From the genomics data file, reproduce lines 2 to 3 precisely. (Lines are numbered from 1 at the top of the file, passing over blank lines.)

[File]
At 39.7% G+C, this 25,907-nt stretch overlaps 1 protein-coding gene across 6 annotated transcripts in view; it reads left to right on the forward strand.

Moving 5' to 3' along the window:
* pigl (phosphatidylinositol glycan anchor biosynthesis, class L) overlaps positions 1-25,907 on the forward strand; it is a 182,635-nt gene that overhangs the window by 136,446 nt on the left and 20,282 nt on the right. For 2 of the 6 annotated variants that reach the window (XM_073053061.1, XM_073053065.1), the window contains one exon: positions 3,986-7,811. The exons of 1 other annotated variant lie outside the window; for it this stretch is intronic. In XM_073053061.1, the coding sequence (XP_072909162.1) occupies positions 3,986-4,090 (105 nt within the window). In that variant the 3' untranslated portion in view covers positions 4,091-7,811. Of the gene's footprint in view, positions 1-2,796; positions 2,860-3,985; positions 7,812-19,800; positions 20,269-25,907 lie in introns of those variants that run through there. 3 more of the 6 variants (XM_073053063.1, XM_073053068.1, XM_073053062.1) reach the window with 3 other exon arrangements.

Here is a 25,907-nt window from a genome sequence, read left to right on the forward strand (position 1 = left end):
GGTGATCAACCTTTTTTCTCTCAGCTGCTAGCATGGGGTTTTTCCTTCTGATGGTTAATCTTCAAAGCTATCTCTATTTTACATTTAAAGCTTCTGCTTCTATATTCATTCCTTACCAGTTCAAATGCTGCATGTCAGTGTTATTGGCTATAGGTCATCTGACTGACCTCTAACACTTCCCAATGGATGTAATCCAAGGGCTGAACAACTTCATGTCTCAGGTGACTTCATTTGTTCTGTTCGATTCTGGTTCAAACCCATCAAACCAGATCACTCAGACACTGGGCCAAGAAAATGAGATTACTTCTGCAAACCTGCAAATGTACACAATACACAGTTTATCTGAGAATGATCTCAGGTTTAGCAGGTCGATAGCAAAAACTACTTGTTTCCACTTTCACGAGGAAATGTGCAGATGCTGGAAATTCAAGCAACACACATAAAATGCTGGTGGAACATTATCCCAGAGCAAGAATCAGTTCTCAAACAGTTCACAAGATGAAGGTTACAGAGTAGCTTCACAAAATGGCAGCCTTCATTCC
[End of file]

Moving 5' to 3' along the window:
* pigl (phosphatidylinositol glycan anchor biosynthesis, class L) overlaps positions 1-25,907 on the forward strand; it is a 182,635-nt gene that overhangs the window by 136,446 nt on the left and 20,282 nt on the right. For 2 of the 6 annotated variants that reach the window (XM_073053061.1, XM_073053065.1), the window contains one exon: positions 3,986-7,811. The exons of 1 other annotated variant lie outside the window; for it this stretch is intronic. In XM_073053061.1, the coding sequence (XP_072909162.1) occupies positions 3,986-4,090 (105 nt within the window). In that variant the 3' untranslated portion in view covers positions 4,091-7,811. Of the gene's footprint in view, positions 1-2,796; positions 2,860-3,985; positions 7,812-19,800; positions 20,269-25,907 lie in introns of those variants that run through there. 3 more of the 6 variants (XM_073053063.1, XM_073053068.1, XM_073053062.1) reach the window with 3 other exon arrangements.